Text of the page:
The World Bank has pledged $12bn (£ 9.4bn) in coronavirus distributing assistance to developing countries.
The emergency package includes loans, grants and technical assistance which are low cost.
The action comes as world leaders commit to protecting their countries from the economic impact of the outbreak.
This follows warnings that slowdown from the outbreak could cause recession for countries.
The aim of the assistance is to help countries strengthen their response to the crisis in public health and to collaborate with the private sector to reduce the economic impact.
“What we’re trying to do is limit the transmission of the disease,” World Bank Group President David Malpass told the BBC.
The group said it would prioritize providing assistance to the poorest and most at-risk countries to counter the effects of the epidemic that has spread to more than 70 countries worldwide.
Half of the kit is from the International Finance Division of the bank, which is collaborating with the private sector. Around $4bn of the $12bn is being transferred from funds already available.
Over 92,000 cases of the virus have been confirmed by authorities worldwide, of which more than 80,000 are in China. Nearly 3,000 people died worldwide, the vast majority of them in China.
In recent weeks new infections and deaths in China have declined due to stringent quarantine measures. The country recorded 38 more deaths on Wednesday but a 3rd consecutive day decline in fresh cases.
South Korea remains the worst-hit country outside China, which recorded 516 new confirmed infections on Wednesday, bringing the total to 5,328. The death toll of the nation is 33.
“The point is to move fast; speed is needed to save lives,” Mr Malpass said in conference with reporters. “There are scenarios where much more resources may be required. We’ll adapt our approach and resources as needed.”
The Dow Jones shed nearly 800 points on Tuesday, paring Monday’s big gains. This was despite a rare emergency move by the US Federal Reserve to cut interest rates by 0.5% amid fears over the impact of the coronavirus.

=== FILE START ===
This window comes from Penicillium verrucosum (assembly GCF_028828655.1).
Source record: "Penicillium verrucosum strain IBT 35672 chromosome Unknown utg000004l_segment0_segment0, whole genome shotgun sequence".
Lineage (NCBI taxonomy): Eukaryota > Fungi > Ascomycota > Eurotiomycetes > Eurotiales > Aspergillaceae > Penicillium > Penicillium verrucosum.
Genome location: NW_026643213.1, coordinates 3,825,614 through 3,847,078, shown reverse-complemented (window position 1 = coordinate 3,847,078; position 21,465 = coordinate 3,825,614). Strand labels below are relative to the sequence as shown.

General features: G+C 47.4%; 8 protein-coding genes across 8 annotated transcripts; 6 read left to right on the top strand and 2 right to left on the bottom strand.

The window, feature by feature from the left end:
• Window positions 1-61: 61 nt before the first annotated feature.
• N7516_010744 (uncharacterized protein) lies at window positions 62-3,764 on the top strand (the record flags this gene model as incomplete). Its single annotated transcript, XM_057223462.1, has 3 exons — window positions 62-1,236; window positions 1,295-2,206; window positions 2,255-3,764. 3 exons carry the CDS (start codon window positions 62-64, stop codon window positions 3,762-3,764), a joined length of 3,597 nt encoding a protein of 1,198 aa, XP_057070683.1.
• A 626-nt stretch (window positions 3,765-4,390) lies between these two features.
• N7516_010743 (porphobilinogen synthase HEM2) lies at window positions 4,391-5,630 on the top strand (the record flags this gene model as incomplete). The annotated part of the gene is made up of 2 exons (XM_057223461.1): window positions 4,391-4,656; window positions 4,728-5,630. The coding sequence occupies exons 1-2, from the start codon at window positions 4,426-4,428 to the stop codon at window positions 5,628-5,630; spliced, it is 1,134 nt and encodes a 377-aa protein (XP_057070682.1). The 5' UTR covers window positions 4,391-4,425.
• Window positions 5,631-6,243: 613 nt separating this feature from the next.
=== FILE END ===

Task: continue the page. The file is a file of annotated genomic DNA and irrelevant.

It was the biggest cut since the global financial crisis more than a decade ago.
In other developments:
- Finance ministers from the G7 countries said they were “ready to take action”, including fiscal measures to aid the response to the virus and support the global economy
- Twitter told its employees to work from home
- Google cancelled its annual developer conference
How are different countries being affected?
In an effort to combat the spread of the virus in crowded prisons, Iran has reportedly released more than 54,000 inmates. In under two weeks, the country has reported 77 deaths.
The health ministry said on Tuesday that for the second day in a row, the number of confirmed cases had risen by more than 50 per cent. It now stands at 2,336 although it is assumed that the actual figure is much higher.
Meanwhile, in the past 24 hours, Italy has recorded a 50 per cent death leap, with a total of 79. Many deaths happen to be in Lombardy.
There are now nine deaths confirmed in the US. All those killed had lived in the state of Washington.
And in Spain, an autopsy of a 69-year-old man who died on February 13 confirmed that he was diagnosed with SARS-CoV-2, a study from local media. It is the first virus-fatality in the world.
How deadly is Covid-19?
According to the World Health Organization (WHO), the virus seems to have a particular effect on those over 60 years of age and people who are already sick. In the first large-scale study of more than 44,000 cases in China, death rates were 10 times higher among very elderly people compared to middle-aged people.
The WHO also cautioned that prices of protective equipment such as surgical masks and gloves are increasing due to global shortages and called on businesses and governments to increase production by 40%.
Read more: How deadly is the coronavirus?
Health experts agree that Covid-19 does not spread as easily as seasonal flu and usually is not transmitted by people who have no symptoms.